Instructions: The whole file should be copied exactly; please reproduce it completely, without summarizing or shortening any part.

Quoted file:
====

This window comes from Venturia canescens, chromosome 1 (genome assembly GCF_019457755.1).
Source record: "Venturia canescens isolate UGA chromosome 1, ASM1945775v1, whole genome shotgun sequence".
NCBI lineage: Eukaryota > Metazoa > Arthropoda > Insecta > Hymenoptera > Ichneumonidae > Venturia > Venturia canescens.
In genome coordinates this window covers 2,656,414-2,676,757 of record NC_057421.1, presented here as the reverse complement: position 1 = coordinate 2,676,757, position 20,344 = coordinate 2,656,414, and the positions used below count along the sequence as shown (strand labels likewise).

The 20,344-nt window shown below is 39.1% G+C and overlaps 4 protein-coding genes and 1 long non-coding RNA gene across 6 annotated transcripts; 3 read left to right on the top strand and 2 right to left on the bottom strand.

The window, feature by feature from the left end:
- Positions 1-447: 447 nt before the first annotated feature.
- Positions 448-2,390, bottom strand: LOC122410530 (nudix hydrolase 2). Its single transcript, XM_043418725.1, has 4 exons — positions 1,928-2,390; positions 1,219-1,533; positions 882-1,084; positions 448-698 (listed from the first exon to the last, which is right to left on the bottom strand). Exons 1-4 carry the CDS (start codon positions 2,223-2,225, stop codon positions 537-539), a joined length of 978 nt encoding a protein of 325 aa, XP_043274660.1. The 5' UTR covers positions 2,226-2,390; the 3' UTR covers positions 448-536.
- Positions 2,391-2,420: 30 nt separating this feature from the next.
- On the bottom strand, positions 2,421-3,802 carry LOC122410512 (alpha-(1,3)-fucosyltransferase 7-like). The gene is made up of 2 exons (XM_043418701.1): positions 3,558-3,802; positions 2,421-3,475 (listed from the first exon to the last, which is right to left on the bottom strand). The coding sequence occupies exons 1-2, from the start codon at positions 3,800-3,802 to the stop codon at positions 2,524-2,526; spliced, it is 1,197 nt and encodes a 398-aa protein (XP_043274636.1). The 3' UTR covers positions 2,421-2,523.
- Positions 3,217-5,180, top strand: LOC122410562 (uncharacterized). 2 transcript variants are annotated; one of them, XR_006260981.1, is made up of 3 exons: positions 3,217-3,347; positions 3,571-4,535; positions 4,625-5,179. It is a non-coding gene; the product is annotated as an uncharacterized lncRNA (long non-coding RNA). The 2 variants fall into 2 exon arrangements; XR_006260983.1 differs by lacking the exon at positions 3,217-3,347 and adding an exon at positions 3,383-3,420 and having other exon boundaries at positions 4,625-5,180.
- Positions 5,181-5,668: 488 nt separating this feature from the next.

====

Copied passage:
This window comes from Venturia canescens, chromosome 1 (genome assembly GCF_019457755.1).
Source record: "Venturia canescens isolate UGA chromosome 1, ASM1945775v1, whole genome shotgun sequence".
NCBI lineage: Eukaryota > Metazoa > Arthropoda > Insecta > Hymenoptera > Ichneumonidae > Venturia > Venturia canescens.
In genome coordinates this window covers 2,656,414-2,676,757 of record NC_057421.1, presented here as the reverse complement: position 1 = coordinate 2,676,757, position 20,344 = coordinate 2,656,414, and the positions used below count along the sequence as shown (strand labels likewise).

The 20,344-nt window shown below is 39.1% G+C and overlaps 4 protein-coding genes and 1 long non-coding RNA gene across 6 annotated transcripts; 3 read left to right on the top strand and 2 right to left on the bottom strand.

The window, feature by feature from the left end:
- Positions 1-447: 447 nt before the first annotated feature.
- Positions 448-2,390, bottom strand: LOC122410530 (nudix hydrolase 2). Its single transcript, XM_043418725.1, has 4 exons — positions 1,928-2,390; positions 1,219-1,533; positions 882-1,084; positions 448-698 (listed from the first exon to the last, which is right to left on the bottom strand). Exons 1-4 carry the CDS (start codon positions 2,223-2,225, stop codon positions 537-539), a joined length of 978 nt encoding a protein of 325 aa, XP_043274660.1. The 5' UTR covers positions 2,226-2,390; the 3' UTR covers positions 448-536.
- Positions 2,391-2,420: 30 nt separating this feature from the next.
- On the bottom strand, positions 2,421-3,802 carry LOC122410512 (alpha-(1,3)-fucosyltransferase 7-like). The gene is made up of 2 exons (XM_043418701.1): positions 3,558-3,802; positions 2,421-3,475 (listed from the first exon to the last, which is right to left on the bottom strand). The coding sequence occupies exons 1-2, from the start codon at positions 3,800-3,802 to the stop codon at positions 2,524-2,526; spliced, it is 1,197 nt and encodes a 398-aa protein (XP_043274636.1). The 3' UTR covers positions 2,421-2,523.
- Positions 3,217-5,180, top strand: LOC122410562 (uncharacterized). 2 transcript variants are annotated; one of them, XR_006260981.1, is made up of 3 exons: positions 3,217-3,347; positions 3,571-4,535; positions 4,625-5,179. It is a non-coding gene; the product is annotated as an uncharacterized lncRNA (long non-coding RNA). The 2 variants fall into 2 exon arrangements; XR_006260983.1 differs by lacking the exon at positions 3,217-3,347 and adding an exon at positions 3,383-3,420 and having other exon boundaries at positions 4,625-5,180.
- Positions 5,181-5,668: 488 nt separating this feature from the next.